During funeral procedures for the 12 soldiers and their deputy commander, another landslide struck a barracks housing 27 personnel of Defense Economics Division 337, also managed by the 4th Military Region.
The division had been assigned to assist five remote communes in Huong Hoa District of Quang Tri, which borders Laos, in mitigating the impacts of prolonged flooding and landslides triggered by abnormally heavy downpours across the central region.
As the mountain collapsed onto their barracks in the first hours of October 19, the 27 division members were all sleeping, with only five managing to escape. Three more landslides buried the remaining 22.
By the afternoon of that day, all 22 bodies had been retrieved.
Luong Thi Ly, who lost her son Le The Linh to the landslide, said she could not believe he and his comrades had lost their lives during peace time.
New flood waves
And as mountainous areas reeled under repeated landslides, urban and coastal areas were hit by a new wave of flooding on October 18 and 20 due to the impact of tropical storms, the intertropical convergence zone and east winds in tandem with water discharged from dam projects.
On October 18, flood peaks recorded on the Hieu River of Quang Tri hit 5.36 m, passing the record level of 1983 by 0.78 m, while the peak on the Thach Han River rose to 7.4 m, 0.11 m higher than the 1999 record. In Quang Binh, floodwaters were measured at 4.88 m on October 19, or 0.97 m higher than the record in 1999.
For the second flood wave, more than 177,000 households in Ha Tinh, Quang Binh and Quang Tri were inundated by floodwaters 1-4 m deep.
Many elderly people in Ha Tinh said for the past 40 years, they had never seen such severe flooding causing such serious damage.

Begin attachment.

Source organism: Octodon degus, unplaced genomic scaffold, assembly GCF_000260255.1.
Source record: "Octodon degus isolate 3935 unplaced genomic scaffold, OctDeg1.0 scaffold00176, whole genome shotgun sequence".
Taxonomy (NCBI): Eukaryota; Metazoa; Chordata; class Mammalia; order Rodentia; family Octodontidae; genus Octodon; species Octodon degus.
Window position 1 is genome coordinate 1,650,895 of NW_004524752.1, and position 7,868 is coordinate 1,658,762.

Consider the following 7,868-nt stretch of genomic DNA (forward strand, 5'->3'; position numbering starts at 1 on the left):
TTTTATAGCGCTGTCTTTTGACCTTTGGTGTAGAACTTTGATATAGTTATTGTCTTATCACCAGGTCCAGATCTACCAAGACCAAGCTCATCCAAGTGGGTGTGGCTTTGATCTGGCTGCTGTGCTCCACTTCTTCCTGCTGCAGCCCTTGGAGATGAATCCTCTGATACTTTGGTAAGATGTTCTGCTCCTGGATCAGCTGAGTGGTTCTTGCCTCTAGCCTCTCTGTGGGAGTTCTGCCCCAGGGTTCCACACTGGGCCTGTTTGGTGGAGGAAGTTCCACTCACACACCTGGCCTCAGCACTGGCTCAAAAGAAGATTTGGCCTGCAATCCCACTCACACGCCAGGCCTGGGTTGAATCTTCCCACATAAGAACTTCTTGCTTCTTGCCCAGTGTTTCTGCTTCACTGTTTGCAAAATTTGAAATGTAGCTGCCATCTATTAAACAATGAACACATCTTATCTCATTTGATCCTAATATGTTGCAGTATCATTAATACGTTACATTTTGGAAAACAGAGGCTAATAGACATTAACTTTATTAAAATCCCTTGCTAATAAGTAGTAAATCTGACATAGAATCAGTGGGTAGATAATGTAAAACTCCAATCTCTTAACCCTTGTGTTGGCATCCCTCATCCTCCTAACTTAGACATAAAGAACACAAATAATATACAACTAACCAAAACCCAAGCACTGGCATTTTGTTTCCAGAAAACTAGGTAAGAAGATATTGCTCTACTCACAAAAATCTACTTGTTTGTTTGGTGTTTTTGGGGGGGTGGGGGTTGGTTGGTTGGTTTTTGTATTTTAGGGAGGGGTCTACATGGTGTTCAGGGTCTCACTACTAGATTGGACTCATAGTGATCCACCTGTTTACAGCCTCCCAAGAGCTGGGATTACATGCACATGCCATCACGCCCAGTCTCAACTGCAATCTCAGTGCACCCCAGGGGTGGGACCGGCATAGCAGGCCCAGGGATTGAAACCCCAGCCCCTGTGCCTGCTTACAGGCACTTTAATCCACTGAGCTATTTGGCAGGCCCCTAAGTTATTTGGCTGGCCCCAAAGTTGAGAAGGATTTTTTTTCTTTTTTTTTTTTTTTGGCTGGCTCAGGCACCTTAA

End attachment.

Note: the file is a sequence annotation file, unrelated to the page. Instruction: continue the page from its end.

In Quang Binh’s Le Thuy District, a family who lost their 75-year-old grandmother, on October 17, had to hang her coffin from the roof of their house for nearly a week to avoid floodwaters.
|Le Thi Trang and her two sons, wearing white headbands to mourn her mother-in-law and the boys’ grandmother, stick their heads out during the funeral as a group of flood relief teams pass their house in Le Thuy District, Quang Binh Province, October 21, 2020. Photo by VnExpress/Huu Khoa.|
More storms, floods and landslides
With heavy rains yet to show any signs of receding, Storm Saudel developed in the East Sea on October 20, though it had weakened and turned into a tropical depression as it reached the central coast on October 25.
Two days later, Molave entered the East Sea and headed straight to central Vietnam. It landed over Quang Nam and Quang Ngai provinces on October 28 as the most powerful storm to have hit Vietnam in 20 years.
The storm had inflicted economic damage worth around VND10 trillion ($430.16 million), according to statistics from affected provinces. The loss was nearly 1.5 times higher than 2019’s total natural disaster-induced damage of VND7 trillion ($302.6 million), mostly ascribed to flooding, storms and landslides.
Subsequently, the storm triggered heavy rains that had led to more floods and landslides.
On October 28 alone, two different landslides struck Tra Leng and Tra Van communes in Quang Nam’s Nam Tra My District.
The Tra Van landslide buried 20, killing eight and injuring 12 while in Tra Leng, a mountain collapsed on 53 villagers, with 33 managing to escape, eight confirmed dead, and 12 still missing.
One day later in Phuoc Loc Commune, Phuoc Son District of Quang Nam, another landslide buried 11 victims. Seven have since been confirmed dead and four are still missing.
A survivor of the Tra Leng landslide, Nguyen Thanh Son, 56, had lost his wife to the accident. The bereaved husband cannot believe he has lost his family, house and entire village in the mere blink of an eye.
“Altogether, tumbling soil, mud, rocks, water and trees smashed in the roofs of our houses, sweeping everything away until hitting the foot of another mountain,” Son recalled.
By the night of October 28, more than 4,000 families in Nghe An and Ha Tinh had been evacuated to safety after their neighborhoods had been submerged by up to two meters of water.
The third flood lasted until October 30 and by November 1, had receded.
While central Vietnam residents recuperate from Storm Molave and prior flooding, Storm Goni entered the East Sea on Monday morning, forecast to strike central areas from Da Nang to Phu Yen in the next few days.Video Player is loading.PauseCurrent Time 0:15/Duration 2:11Loaded: 0%Progress: 0%UnmuteFullscreen
Rescuers scramble to find landslide victims in storm-hit central Vietnam.